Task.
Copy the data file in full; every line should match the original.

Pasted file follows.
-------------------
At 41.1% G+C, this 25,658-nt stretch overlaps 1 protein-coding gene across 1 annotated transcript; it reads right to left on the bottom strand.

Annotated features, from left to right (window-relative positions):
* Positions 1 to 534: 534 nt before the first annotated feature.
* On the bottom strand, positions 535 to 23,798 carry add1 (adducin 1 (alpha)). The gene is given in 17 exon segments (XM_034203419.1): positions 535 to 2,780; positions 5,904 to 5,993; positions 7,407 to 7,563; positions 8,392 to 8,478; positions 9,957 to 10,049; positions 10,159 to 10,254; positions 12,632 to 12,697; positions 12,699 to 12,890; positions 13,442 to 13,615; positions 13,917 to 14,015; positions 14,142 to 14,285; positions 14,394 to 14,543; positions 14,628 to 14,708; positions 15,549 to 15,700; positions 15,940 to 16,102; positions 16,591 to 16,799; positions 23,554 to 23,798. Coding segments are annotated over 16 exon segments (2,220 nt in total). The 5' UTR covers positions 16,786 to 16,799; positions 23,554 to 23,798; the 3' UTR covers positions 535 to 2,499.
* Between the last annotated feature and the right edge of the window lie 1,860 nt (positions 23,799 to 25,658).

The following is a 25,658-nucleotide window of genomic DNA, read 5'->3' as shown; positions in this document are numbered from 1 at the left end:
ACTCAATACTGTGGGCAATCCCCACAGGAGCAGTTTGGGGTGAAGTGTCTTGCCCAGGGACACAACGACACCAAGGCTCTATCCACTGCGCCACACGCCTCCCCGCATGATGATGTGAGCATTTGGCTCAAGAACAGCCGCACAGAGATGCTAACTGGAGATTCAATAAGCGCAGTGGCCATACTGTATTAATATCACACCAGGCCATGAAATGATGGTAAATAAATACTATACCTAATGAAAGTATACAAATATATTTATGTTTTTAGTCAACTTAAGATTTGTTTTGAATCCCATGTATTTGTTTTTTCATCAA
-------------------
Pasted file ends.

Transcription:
At 41.1% G+C, this 25,658-nt stretch overlaps 1 protein-coding gene across 1 annotated transcript; it reads right to left on the bottom strand.

Annotated features, from left to right (window-relative positions):
* Positions 1 to 534: 534 nt before the first annotated feature.
* On the bottom strand, positions 535 to 23,798 carry add1 (adducin 1 (alpha)). The gene is given in 17 exon segments (XM_034203419.1): positions 535 to 2,780; positions 5,904 to 5,993; positions 7,407 to 7,563; positions 8,392 to 8,478; positions 9,957 to 10,049; positions 10,159 to 10,254; positions 12,632 to 12,697; positions 12,699 to 12,890; positions 13,442 to 13,615; positions 13,917 to 14,015; positions 14,142 to 14,285; positions 14,394 to 14,543; positions 14,628 to 14,708; positions 15,549 to 15,700; positions 15,940 to 16,102; positions 16,591 to 16,799; positions 23,554 to 23,798. Coding segments are annotated over 16 exon segments (2,220 nt in total). The 5' UTR covers positions 16,786 to 16,799; positions 23,554 to 23,798; the 3' UTR covers positions 535 to 2,499.
* Between the last annotated feature and the right edge of the window lie 1,860 nt (positions 23,799 to 25,658).

The following is a 25,658-nucleotide window of genomic DNA, read 5'->3' as shown; positions in this document are numbered from 1 at the left end:
ACTCAATACTGTGGGCAATCCCCACAGGAGCAGTTTGGGGTGAAGTGTCTTGCCCAGGGACACAACGACACCAAGGCTCTATCCACTGCGCCACACGCCTCCCCGCATGATGATGTGAGCATTTGGCTCAAGAACAGCCGCACAGAGATGCTAACTGGAGATTCAATAAGCGCAGTGGCCATACTGTATTAATATCACACCAGGCCATGAAATGATGGTAAATAAATACTATACCTAATGAAAGTATACAAATATATTTATGTTTTTAGTCAACTTAAGATTTGTTTTGAATCCCATGTATTTGTTTTTTCATCAA